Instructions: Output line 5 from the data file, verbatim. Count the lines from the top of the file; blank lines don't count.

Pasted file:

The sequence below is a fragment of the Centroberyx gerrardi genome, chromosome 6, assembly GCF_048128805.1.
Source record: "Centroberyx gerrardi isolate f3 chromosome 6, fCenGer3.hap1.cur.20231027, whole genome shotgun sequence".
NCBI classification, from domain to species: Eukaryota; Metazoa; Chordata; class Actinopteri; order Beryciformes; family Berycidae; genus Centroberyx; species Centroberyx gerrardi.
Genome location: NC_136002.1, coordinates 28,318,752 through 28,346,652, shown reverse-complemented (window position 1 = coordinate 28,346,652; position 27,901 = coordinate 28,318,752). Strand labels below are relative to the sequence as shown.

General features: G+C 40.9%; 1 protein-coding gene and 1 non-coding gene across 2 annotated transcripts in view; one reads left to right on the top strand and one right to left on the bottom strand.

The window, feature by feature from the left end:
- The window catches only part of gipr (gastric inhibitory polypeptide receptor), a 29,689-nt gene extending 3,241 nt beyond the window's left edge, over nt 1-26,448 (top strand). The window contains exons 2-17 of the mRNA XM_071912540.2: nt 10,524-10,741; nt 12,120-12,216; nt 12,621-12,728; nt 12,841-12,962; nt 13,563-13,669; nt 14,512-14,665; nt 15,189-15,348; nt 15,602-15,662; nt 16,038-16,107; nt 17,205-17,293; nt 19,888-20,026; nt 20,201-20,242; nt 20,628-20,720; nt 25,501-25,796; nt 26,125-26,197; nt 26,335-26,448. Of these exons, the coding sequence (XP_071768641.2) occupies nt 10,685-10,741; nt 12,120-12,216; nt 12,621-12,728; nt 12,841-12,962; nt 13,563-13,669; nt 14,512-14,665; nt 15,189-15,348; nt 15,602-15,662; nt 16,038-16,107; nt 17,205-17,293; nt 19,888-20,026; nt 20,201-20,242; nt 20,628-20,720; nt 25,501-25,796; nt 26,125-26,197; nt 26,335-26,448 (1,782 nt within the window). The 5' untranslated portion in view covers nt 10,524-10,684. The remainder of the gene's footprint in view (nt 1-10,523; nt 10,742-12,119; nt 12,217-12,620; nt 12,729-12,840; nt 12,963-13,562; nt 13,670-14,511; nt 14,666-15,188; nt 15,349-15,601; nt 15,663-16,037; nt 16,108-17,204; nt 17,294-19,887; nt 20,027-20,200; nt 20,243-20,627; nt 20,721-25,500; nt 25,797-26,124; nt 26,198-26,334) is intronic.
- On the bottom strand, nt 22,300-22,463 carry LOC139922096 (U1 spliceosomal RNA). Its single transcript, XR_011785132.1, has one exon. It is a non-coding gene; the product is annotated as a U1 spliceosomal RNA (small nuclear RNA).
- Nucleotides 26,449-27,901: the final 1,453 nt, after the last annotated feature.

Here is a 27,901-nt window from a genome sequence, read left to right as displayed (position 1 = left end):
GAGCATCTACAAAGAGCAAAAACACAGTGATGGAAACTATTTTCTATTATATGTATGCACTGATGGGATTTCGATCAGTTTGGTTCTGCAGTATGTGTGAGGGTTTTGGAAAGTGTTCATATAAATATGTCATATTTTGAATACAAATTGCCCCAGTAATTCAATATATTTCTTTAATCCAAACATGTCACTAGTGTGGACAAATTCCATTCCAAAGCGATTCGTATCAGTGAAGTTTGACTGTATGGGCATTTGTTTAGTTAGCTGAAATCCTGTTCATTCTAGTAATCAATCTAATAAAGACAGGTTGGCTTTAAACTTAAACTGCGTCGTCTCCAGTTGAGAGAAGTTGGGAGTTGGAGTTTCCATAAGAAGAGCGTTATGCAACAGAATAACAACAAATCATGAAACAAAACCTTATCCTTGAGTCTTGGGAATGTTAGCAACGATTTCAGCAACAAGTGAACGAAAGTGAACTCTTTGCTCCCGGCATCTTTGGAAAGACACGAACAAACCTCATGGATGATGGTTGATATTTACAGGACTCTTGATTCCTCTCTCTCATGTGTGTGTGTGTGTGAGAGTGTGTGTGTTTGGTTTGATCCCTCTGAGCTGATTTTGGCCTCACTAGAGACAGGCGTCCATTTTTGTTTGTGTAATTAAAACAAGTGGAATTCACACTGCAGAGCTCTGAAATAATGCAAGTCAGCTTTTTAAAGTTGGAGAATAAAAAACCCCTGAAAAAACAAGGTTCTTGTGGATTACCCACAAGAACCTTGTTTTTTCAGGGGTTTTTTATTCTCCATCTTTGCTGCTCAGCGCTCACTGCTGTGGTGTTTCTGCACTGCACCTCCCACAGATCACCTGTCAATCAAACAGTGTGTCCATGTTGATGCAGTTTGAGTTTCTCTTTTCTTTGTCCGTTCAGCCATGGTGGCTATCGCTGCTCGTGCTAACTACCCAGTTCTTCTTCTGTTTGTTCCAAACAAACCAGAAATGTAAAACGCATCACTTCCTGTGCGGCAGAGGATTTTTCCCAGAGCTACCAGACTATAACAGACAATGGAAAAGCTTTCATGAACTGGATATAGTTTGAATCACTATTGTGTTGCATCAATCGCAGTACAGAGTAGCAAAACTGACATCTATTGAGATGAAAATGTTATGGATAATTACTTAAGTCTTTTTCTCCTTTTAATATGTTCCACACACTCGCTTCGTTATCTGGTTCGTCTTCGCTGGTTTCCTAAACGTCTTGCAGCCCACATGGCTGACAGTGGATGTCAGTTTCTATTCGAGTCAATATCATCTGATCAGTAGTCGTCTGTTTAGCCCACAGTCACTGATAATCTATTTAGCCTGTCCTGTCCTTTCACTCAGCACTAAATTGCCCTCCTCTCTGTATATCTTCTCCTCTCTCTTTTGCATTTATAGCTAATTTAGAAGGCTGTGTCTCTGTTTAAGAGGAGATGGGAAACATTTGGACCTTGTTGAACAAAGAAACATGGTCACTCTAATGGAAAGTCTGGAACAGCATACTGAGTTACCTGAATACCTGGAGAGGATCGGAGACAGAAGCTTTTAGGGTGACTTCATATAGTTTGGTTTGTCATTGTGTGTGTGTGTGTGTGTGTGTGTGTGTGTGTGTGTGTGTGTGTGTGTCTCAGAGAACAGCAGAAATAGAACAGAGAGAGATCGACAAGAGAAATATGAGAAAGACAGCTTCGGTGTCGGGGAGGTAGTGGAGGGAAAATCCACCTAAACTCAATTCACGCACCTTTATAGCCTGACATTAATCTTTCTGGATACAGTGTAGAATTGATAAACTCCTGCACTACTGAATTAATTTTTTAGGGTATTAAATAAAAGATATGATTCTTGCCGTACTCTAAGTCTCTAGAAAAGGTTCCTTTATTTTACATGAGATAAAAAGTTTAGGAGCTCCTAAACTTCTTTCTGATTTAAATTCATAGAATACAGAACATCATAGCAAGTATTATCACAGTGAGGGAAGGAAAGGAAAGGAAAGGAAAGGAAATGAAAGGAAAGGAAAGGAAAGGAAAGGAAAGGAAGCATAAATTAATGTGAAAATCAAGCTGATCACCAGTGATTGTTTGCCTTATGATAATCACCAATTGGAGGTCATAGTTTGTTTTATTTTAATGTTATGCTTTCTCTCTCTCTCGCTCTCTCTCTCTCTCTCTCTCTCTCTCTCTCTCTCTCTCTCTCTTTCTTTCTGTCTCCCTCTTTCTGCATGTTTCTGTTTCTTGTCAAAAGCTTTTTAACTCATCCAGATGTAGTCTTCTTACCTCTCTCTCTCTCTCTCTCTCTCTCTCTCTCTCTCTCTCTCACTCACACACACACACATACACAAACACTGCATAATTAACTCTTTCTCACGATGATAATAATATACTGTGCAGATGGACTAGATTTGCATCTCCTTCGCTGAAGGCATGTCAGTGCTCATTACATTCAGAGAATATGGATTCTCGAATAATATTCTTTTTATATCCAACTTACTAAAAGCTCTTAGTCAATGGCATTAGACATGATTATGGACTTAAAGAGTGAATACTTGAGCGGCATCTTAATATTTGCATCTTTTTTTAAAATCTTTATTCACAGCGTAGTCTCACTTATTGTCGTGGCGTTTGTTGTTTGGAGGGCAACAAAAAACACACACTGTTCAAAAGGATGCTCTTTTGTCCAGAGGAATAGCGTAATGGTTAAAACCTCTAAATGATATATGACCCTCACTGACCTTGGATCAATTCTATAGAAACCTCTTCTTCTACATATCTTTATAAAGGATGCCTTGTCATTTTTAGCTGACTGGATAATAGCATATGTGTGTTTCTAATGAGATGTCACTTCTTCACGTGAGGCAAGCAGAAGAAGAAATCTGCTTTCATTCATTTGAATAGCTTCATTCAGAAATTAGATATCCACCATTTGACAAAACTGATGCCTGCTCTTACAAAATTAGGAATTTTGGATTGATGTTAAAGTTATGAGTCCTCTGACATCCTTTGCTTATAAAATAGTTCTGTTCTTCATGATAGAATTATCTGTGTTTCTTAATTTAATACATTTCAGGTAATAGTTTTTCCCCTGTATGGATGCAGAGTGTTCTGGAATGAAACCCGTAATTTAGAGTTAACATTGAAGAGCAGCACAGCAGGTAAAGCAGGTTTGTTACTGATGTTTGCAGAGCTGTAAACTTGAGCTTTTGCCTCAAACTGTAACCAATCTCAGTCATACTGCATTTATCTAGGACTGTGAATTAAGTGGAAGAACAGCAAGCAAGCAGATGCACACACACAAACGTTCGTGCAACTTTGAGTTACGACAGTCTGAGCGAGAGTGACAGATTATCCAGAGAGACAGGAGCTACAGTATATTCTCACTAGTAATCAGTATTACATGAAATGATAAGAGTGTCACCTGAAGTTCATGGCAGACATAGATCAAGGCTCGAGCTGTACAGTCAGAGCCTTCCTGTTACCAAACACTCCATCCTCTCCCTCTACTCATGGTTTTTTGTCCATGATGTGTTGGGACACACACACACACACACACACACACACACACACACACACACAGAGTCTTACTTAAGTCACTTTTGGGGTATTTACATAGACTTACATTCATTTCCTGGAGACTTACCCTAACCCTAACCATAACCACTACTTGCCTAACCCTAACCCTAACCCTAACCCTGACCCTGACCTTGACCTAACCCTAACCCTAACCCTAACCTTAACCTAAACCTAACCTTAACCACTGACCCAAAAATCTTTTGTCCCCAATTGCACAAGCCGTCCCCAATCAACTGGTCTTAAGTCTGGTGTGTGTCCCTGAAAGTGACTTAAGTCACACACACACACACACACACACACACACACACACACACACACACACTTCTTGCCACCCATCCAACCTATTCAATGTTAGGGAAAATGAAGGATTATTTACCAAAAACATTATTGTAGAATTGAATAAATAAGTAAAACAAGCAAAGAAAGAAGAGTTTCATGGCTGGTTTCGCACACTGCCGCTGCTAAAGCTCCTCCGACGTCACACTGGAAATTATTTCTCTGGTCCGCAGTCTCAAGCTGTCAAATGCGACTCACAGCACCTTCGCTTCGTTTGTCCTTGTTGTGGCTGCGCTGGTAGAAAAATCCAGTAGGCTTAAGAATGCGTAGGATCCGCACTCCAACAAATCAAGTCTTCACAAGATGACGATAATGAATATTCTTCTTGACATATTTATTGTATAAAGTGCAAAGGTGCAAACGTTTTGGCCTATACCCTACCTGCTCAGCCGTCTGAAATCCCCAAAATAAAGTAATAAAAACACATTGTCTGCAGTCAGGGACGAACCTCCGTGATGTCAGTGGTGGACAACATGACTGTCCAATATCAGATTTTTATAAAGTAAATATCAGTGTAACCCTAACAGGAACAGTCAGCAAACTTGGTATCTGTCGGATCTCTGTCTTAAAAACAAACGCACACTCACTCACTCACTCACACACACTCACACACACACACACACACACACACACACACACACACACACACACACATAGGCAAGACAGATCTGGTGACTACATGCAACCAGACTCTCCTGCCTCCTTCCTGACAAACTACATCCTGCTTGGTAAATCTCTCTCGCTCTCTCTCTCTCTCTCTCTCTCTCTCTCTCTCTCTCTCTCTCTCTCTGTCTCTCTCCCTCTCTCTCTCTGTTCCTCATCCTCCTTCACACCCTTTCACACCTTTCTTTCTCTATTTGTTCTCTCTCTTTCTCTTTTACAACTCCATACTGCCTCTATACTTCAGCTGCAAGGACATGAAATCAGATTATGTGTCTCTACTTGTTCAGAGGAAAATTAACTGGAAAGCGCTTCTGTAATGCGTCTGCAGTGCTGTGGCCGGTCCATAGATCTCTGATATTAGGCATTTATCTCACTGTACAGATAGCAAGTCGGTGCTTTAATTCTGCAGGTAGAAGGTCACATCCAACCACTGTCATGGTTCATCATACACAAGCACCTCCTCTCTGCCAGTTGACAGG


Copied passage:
General features: G+C 40.9%; 1 protein-coding gene and 1 non-coding gene across 2 annotated transcripts in view; one reads left to right on the top strand and one right to left on the bottom strand.